The troika has warned Greece that the ongoing review of its adjustment program will not be completed in February unless Athens adopts the dozens of recommendations made by the Organization for Economic Cooperation and Development (OECD) for removing regulations that distort competition.
In an e-mail sent by Greece’s lenders to Development Minister Costis Hatzidakis, which has been seen by Kathimerini, the troika says it is unable to see how the review can be concluded if the Greek government does not remove the barriers to competition identified by the OECD or provide satisfactory explanations for leaving some of the regulations unchanged.
The e-mail expresses officials’ “concern” about reports that suggest the government is encountering opposition to its efforts to implement the OECD’s so-called tool kit. The troika says that these reforms are of “central importance” to improving the competitiveness of Greek businesses, reducing prices for local consumers and creating jobs. The country’s lenders also note that adoption of the OECD’s recommendations would send an “important message” about the government’s appetite for reforms.
After an 11-month study, the OECD identified in November 555 regulatory restrictions which it says undermine competition. The Paris-based organization made 329 recommendations on legal provisions that should be amended or repealed. The OECD estimates the benefit to the Greek economy would be around 5.2 billion euros, or roughly 2.5 percent of gross domestic product, as a result of “increased purchasing power for consumers and efficiency gains for companies.”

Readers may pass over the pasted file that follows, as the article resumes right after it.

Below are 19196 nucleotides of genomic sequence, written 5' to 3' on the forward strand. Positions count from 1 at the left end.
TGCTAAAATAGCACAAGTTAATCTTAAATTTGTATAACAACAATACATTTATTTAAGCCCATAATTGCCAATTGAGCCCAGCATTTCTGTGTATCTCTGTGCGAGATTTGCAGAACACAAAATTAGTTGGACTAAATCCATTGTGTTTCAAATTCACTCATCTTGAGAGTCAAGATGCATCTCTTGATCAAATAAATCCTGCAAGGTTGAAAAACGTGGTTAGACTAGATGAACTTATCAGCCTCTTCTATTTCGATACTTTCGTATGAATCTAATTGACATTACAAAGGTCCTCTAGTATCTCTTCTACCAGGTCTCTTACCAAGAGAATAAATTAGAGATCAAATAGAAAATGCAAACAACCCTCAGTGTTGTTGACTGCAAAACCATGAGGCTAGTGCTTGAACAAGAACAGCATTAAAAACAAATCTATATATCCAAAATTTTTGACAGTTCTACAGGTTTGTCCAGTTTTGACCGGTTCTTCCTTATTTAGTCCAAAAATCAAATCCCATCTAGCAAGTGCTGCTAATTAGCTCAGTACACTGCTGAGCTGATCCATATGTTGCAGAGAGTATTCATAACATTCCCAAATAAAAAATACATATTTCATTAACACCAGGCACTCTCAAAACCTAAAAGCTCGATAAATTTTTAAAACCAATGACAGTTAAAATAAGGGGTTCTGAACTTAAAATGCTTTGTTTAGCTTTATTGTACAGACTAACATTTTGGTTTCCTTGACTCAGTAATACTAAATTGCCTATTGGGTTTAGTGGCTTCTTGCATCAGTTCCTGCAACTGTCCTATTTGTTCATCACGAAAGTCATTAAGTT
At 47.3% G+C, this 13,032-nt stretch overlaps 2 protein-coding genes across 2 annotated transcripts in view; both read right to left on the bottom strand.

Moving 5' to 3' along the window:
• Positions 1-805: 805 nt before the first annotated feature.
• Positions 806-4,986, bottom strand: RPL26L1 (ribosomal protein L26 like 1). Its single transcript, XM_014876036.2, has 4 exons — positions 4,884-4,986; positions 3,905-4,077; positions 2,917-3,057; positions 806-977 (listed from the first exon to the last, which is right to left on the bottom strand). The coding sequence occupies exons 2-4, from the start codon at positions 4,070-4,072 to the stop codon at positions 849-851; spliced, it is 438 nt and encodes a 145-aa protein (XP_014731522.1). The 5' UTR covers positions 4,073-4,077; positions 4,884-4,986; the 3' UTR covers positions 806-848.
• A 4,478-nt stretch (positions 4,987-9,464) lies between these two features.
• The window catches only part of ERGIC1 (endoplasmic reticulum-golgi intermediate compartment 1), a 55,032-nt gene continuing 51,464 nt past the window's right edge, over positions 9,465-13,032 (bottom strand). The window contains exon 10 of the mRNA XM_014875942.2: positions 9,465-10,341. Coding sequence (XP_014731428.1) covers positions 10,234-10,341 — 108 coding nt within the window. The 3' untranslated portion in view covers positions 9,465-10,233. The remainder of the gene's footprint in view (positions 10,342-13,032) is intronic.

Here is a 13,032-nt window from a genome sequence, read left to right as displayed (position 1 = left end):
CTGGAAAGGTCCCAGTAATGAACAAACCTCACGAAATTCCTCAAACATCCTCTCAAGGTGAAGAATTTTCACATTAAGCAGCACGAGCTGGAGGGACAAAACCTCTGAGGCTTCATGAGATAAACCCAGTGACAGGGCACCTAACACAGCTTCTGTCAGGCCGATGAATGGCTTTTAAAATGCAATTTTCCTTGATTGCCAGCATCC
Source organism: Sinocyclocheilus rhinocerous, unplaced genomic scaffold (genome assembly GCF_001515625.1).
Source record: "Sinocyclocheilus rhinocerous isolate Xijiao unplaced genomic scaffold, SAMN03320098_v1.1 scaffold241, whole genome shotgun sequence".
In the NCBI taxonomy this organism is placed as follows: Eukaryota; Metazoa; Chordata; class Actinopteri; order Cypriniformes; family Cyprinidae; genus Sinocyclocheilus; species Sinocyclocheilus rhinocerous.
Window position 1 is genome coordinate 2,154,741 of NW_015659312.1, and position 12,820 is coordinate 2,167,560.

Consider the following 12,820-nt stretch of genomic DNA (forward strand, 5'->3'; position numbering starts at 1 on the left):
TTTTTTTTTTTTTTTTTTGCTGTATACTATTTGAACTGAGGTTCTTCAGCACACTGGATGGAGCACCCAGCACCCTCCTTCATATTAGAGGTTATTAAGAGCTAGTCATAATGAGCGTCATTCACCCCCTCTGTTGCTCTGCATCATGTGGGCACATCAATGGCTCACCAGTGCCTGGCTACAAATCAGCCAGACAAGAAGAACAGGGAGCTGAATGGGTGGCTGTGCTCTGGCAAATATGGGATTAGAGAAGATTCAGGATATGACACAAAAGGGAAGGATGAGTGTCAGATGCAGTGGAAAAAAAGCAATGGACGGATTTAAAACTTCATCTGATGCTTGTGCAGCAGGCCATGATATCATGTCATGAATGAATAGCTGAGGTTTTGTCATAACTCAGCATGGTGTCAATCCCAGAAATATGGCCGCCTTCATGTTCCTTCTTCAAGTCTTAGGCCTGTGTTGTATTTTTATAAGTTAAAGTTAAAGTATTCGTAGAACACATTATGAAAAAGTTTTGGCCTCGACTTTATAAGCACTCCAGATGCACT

The barriers to entry identified by the OECD include the definition of fresh milk as produce that has a shelf-life of five days and the exclusive distribution of over-the-counter medicines by pharmacies. The think-tank recommends relaxing constraints on the operation of businesses and their commercial practices, such as Sunday opening for retail stores, and the establishment of pharmacies. It also proposes the scrapping of third-party levies, such as a tax on cement, on the wholesale price of medicines and on flour.
Some of these proposals, though, are encountering opposition within government, let alone beyond the confines of the coalition. PASOK and Health Minister Adonis Georgiadis opposes allowing super markets to sell non-prescription medicines. Agriculture Minister Athanasios Tsaftaris is against the idea of extending the permissible shelf-life of fresh milk, arguing that this would allow cheaper imports to flood the Greek market.
“Is a saving of five to 10 cents a day for a four-member family worth sending Greece’s dairy farmers into extinction?” he wondered while addressing Parliament on Thursday.